The UK and Irish governments have warned time is running out for parties in Northern Ireland to restore devolution.
After a snap election radically altered the face of the Stormont Assembly – abolishing for the first time the overall unionist majority - political leaders have three weeks to form an executive.
But the two main parties – the Democratic Unionist Party and Irish republicans Sinn Fein – are on a collision course over Arlene Foster's leadership.
Sinn Fein have refused to pull back from its red line that the DUP leader can not be reinstated as First Minister while an inquiry is ongoing into alleged corruption and misuse of public money in a heating scheme scandal that forced last week's snap poll.
The DUP has insisted Sinn Fein can not dictate who they nominate to lead the party in any restored Stormont Executive.
In co-ordinated statements on Sunday, both London and Dublin called for urgent talks as there was a “limited window” to resolve differences and get a functioning parliament back up and running.
James Brokenshire, Secretary of State for Northern Ireland, said that responsibility lies on the shoulders of both the DUP and Sinn Fein.
“Now that Assembly members have been elected, there is a limited window in which the Assembly and Executive can be restored,” he said.
“Urgent discussions need to take place to ensure inclusive devolved government resumes.”
Mr Brokenshire added that “confidential” talks would start immediately to resolve other outstanding issues over the full implementation of peace agreements in the region and how the legacy of the Troubles is addressed.
Charlie Flanagan, Dublin's Foreign Affairs Minister, spent the morning talking by telephone to Mr Brokenshire and the main party leaders in Northern Ireland.
“Secretary of State Brokenshire and I agreed that it was of the utmost importance for the people of Northern Ireland that the political institutions, established under the Good Friday Agreement, promptly resume their work, not least so that they can effectively engage with the issues raised by Brexit,” he said.
Mr Flanagan added: “In the coming weeks, we will work with all concerned to see the powersharing Assembly and Executive restored to effective and harmonious operation.”
However, Sinn Fein's John O'Dowd, Education Minister in the last Executive, signalled a looming deadlock.
“If the DUP decide after the implementation talks that will take place over the next number of weeks that they are going to nominate Arlene Foster as joint First Minister, Sinn Fein will not support that nomination,” he said.
“We were very clear on the doorsteps, we were very clear during the election and we have a mandate, and we said to people we would not support Arlene Foster as joint First Minister ahead of the publication of the RHI report.”
Former Deputy First Minister Martin McGuinness collapsed the last Assembly by resigning over Arlene Foster's refusal to step aside pending an inquiry into the Renewable Heat Incentive (RHI) scheme.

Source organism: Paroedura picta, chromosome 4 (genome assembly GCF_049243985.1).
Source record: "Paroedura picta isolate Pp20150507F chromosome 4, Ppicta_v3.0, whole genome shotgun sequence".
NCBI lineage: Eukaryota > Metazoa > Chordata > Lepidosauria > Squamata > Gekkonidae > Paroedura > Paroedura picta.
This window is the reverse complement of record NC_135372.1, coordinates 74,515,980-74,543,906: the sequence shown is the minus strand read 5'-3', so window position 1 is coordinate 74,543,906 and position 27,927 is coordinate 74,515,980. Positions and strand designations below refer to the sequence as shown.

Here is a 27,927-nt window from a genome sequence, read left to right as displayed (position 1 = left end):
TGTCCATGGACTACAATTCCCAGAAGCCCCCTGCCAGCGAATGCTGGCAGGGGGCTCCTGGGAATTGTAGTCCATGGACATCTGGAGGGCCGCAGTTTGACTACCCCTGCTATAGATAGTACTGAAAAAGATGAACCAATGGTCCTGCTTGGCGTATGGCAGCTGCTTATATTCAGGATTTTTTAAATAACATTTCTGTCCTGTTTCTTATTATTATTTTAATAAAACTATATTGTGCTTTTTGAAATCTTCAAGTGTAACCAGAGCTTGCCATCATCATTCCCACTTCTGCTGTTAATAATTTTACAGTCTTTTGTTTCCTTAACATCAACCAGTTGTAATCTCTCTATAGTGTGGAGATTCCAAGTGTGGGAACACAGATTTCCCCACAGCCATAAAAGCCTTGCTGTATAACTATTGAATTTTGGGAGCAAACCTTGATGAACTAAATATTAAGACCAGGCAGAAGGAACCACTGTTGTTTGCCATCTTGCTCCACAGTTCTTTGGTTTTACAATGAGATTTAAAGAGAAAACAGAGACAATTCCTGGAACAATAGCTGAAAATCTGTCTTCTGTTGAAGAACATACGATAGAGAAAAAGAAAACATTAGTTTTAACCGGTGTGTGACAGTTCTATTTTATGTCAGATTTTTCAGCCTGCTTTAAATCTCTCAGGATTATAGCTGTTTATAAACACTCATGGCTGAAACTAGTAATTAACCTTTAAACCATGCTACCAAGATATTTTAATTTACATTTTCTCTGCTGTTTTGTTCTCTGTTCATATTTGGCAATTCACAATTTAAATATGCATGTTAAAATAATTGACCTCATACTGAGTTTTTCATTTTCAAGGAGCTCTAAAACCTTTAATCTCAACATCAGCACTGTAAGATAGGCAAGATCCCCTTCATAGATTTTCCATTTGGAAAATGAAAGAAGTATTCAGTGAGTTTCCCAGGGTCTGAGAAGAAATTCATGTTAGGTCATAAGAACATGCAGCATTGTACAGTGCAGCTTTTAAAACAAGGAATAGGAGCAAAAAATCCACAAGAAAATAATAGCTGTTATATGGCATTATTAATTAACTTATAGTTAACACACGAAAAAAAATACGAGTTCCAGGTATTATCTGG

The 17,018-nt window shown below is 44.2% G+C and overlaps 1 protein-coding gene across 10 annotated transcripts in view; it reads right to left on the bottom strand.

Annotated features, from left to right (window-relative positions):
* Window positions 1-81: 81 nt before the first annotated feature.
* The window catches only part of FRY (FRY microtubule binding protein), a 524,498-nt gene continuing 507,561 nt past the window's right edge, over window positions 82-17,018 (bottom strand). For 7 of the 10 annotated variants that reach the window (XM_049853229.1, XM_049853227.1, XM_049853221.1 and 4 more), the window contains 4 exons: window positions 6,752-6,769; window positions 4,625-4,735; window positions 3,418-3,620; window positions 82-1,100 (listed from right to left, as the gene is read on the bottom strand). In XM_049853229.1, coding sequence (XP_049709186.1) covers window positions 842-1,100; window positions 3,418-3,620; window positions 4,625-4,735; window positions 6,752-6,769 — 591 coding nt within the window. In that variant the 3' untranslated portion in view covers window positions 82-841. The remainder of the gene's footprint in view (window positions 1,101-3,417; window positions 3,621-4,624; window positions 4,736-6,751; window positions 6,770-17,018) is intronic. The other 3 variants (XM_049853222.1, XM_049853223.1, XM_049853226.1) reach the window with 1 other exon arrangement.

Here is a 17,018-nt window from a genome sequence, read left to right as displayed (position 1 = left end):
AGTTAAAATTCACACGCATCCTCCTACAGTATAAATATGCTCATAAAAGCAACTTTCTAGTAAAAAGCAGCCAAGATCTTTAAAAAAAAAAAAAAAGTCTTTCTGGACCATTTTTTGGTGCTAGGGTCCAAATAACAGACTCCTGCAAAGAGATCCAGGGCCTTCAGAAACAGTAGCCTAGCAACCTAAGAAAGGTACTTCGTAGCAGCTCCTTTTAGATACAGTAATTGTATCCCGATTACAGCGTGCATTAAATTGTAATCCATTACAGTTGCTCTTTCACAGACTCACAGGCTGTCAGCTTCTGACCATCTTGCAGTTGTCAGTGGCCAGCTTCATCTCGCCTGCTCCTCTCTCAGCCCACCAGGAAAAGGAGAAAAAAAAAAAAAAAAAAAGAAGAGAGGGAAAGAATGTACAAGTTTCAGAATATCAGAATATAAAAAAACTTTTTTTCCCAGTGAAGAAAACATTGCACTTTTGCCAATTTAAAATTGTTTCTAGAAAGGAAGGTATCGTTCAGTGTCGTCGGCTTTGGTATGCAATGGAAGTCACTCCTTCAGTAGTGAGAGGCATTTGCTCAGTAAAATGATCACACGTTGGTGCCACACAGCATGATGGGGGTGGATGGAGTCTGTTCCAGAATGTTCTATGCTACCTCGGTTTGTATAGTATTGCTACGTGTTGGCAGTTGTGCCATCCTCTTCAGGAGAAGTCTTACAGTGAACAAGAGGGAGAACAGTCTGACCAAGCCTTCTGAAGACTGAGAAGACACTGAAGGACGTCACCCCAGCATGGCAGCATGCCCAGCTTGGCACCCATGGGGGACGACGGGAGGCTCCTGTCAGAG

The botched green energy initiative has been embroiled in controversy and could cost the Northern Ireland taxpayers £490 million.
An inquiry into its operation is not expected to make any findings for at least six months.
Mr O'Dowd said there is a “recipe for a stable executive and assembly” but warned the issues that forced the snap election could not be ignored.
“Alleged corruption at the heart of the government, alleged incompetence at the heart of government,” he said, adding that the high turnout at the polls showed the public are “very, very tuned in” to the scandal.
But the DUP's Simon Hamilton, Economy Minister up until the assembly's collapse, said Ms Foster has a mandate to lead her party.
“We can't have the sort of powersharing John is talking about whenever you have diktats coming from Sinn Fein about who leads and who heads up the DUP in government,” he told BBC's Sunday Politics.
“I have heard a lot from Sinn Fein over the last number of weeks about respect, but they are not respecting the mandate that the DUP has received, and that mandate endorsed Arlene Foster.”
The pro-Brexit DUP narrowly remained the region's largest party by just one seat as a Sinn Fein surge saw the republican party make major gains over the DUP.
Having entered the election 10 seats ahead of Sinn Fein, the DUP's advantage was slashed to a solitary seat.
Only 1,168 first preference votes separate the DUP and Sinn Fein and, for the first time, Unionists will not have an overall majority at Stormont.
Amid the fallout, Mike Nesbitt said he would resign as Ulster Unionist leader.
Sinn Fein leader Gerry Adams has said the "perpetual unionist majority" at Stormont has been "demolished".